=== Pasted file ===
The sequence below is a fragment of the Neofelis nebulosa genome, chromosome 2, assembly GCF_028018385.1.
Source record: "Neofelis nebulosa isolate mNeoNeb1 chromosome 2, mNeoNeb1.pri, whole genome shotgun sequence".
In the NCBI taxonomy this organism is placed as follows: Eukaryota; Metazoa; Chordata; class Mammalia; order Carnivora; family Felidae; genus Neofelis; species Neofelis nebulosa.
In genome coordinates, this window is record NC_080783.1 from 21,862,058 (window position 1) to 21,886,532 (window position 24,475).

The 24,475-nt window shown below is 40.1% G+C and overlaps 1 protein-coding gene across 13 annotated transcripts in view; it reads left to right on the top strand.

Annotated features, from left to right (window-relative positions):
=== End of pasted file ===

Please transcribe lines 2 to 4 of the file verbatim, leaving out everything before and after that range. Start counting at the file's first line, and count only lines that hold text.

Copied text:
Source record: "Neofelis nebulosa isolate mNeoNeb1 chromosome 2, mNeoNeb1.pri, whole genome shotgun sequence".
In the NCBI taxonomy this organism is placed as follows: Eukaryota; Metazoa; Chordata; class Mammalia; order Carnivora; family Felidae; genus Neofelis; species Neofelis nebulosa.
In genome coordinates, this window is record NC_080783.1 from 21,862,058 (window position 1) to 21,886,532 (window position 24,475).